Request for Information.
The Department of Health and Human Services (HHS) seeks comment from interested parties on existing regulations HHS should consider reviewing in order to streamline or eliminate unnecessary, obsolete, or burdensome regulations or to modify others to increase their effectiveness, efficiency, and flexibility.
Please submit your suggestions for HHS's retrospective review by October 15, 2013. HHS notes that this request for information is issued solely for information and program-planning purposes and does not obligate the agency to take any further action.
You may submit comments using one of the following methods.
To submit retrospective review ideas using the Department's web form, please visit http://www.HHS.gov/RetrospectiveReview.
To submit retrospective review ideas using the Federal eRulemaking Portal, please visit http://www.regulations.gov and follow the instructions for submitting comments.
Submit written submissions in one of the following ways:
FAX: (202) 690-7203.
Mail/Hand delivery/Courier (for paper, disk, or CD-ROM submissions): 200 Independence Avenue SW., Room 639G, Washington, DC 20201.
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FOR FURTHER INFORMATION CONTACT:
C'Reda Weeden at (202) 690-5627.
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President Obama issued Executive Order 13563, “Improving Regulation and Regulatory Review,” in January 2011, directing all federal agencies to review current regulations to identify ways to streamline or eliminate unnecessary, obsolete, or burdensome regulations. Among other things, Executive Order 13563 instructed agencies to “consider costs and reduce burdens for American businesses and consumers when developing rules; expand opportunities for public participation and public comment; simplify rules; promote freedom of choice; and ensure that regulations are driven by real science.”
On May 10, 2012, the President issued a second Executive Order on retrospective review (Executive Order 13610, “Identifying and Reducing Regulatory Burdens”), which directs agencies “to promote public participation in retrospective review, to modernize our regulatory system, and to institutionalize regular assessment of significant regulations.” This Executive Order calls for agencies to invite public suggestions about regulations in need of retrospective review and appropriate modifications to those regulations; to prioritize those reforms that promise significant quantifiable savings to the American public; and to regularly report to the public on progress and timelines.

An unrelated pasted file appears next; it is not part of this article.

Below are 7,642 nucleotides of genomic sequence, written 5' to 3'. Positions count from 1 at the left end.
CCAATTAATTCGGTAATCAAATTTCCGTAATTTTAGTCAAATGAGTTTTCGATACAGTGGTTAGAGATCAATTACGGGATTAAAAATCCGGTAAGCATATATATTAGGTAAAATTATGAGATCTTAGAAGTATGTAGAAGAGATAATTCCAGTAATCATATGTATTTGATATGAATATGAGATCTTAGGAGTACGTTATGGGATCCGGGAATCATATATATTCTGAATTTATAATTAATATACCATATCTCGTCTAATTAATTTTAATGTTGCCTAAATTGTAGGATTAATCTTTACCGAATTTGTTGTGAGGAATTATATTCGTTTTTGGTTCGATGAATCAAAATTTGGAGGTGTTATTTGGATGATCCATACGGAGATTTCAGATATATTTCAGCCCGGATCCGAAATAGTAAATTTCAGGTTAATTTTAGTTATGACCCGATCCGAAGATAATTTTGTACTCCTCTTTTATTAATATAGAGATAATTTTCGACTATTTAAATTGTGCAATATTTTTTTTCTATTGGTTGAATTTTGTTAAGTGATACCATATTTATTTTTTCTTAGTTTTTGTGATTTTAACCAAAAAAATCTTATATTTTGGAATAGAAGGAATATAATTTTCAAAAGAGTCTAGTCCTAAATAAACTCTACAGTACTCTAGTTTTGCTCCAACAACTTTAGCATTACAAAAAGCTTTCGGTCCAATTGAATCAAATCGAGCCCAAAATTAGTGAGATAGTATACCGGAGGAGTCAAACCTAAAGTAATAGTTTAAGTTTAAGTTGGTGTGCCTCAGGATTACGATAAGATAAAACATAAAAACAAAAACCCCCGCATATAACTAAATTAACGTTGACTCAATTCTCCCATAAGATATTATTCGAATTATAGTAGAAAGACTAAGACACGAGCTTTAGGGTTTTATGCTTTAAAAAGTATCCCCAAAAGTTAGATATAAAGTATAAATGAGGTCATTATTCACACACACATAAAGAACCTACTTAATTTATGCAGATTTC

In response to Executive Order 13563, the Department of Health and Human Services (HHS) developed and sought comment on its Preliminary Plan for Retrospective Review of Existing Regulations, which identified a preliminary list of regulations that would be appropriate for review. See 76 FR 32330 (June 6, 2011). HHS has made significant progress on its retrospective review activities in the ensuing two years. To date, HHS has published 26 proposed rules and 29 final rules related to retrospective review, in addition to completing substantive review of initiatives where agencies ultimately decided not to make regulatory changes. More information on HHS's retrospective review activities is available at http://www.HHS.gov/RetrospectiveReview.
In addition, the Department has developed a Public Participation Task Force to make Department-wide recommendations for how to increase public participation in the regulatory process. Through the leadership of this task force, the Department has developed a centralized Web page to find information on regulations published by HHS agencies (http://www.HHS.gov/Regulations), established a retrospective review comment form for the public to submit suggestions, and encouraged each HHS agency to develop a public participation plan tailored to the needs of its programmatic mission and interested stakeholder groups.
HHS now seeks suggestions from the public regarding new ideas for our next phase of retrospective review. We welcome your suggestions regarding rules, or types of rules, that the Department should consider reviewing to:
Promote economic growth, innovation, competitiveness, and job creation;
Reduce regulatory and administration burdens;
Achieve better results by modifying, streamlining, expanding, or eliminating rules when the costs or benefits are greater than originally anticipated;
Eliminate rules that are outdated, overtaken by new technology or information, or unnecessary for other reasons; or
Update rules to complement other federal agency rules or international standards where crosscutting collaboration can reduce administration or regulatory burdens.
To learn more about regulatory activity at HHS, please visit http://www.HHS.gov/Regulations.
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Dated: September 9, 2013.
Jennifer M. Cannistra,
[FR Doc. 2013-22376 Filed 9-12-13; 8:45 am]
BILLING CODE 4150-03-P